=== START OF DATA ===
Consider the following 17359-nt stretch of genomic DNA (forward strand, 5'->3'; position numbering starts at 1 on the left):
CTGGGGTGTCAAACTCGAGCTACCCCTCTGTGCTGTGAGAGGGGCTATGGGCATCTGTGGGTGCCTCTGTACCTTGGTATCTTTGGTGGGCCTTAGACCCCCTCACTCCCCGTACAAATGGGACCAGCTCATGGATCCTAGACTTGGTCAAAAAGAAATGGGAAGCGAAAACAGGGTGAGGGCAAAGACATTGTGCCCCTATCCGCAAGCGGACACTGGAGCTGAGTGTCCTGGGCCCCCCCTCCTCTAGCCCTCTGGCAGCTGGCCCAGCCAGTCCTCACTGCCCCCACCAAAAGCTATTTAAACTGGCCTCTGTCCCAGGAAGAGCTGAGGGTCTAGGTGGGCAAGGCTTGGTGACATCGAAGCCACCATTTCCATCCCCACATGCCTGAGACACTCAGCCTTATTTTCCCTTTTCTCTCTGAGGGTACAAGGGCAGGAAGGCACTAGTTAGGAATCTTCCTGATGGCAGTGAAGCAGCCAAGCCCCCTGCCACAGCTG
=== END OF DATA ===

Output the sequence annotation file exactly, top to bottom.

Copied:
Consider the following 17359-nt stretch of genomic DNA (forward strand, 5'->3'; position numbering starts at 1 on the left):
CTGGGGTGTCAAACTCGAGCTACCCCTCTGTGCTGTGAGAGGGGCTATGGGCATCTGTGGGTGCCTCTGTACCTTGGTATCTTTGGTGGGCCTTAGACCCCCTCACTCCCCGTACAAATGGGACCAGCTCATGGATCCTAGACTTGGTCAAAAAGAAATGGGAAGCGAAAACAGGGTGAGGGCAAAGACATTGTGCCCCTATCCGCAAGCGGACACTGGAGCTGAGTGTCCTGGGCCCCCCCTCCTCTAGCCCTCTGGCAGCTGGCCCAGCCAGTCCTCACTGCCCCCACCAAAAGCTATTTAAACTGGCCTCTGTCCCAGGAAGAGCTGAGGGTCTAGGTGGGCAAGGCTTGGTGACATCGAAGCCACCATTTCCATCCCCACATGCCTGAGACACTCAGCCTTATTTTCCCTTTTCTCTCTGAGGGTACAAGGGCAGGAAGGCACTAGTTAGGAATCTTCCTGATGGCAGTGAAGCAGCCAAGCCCCCTGCCACAGCTG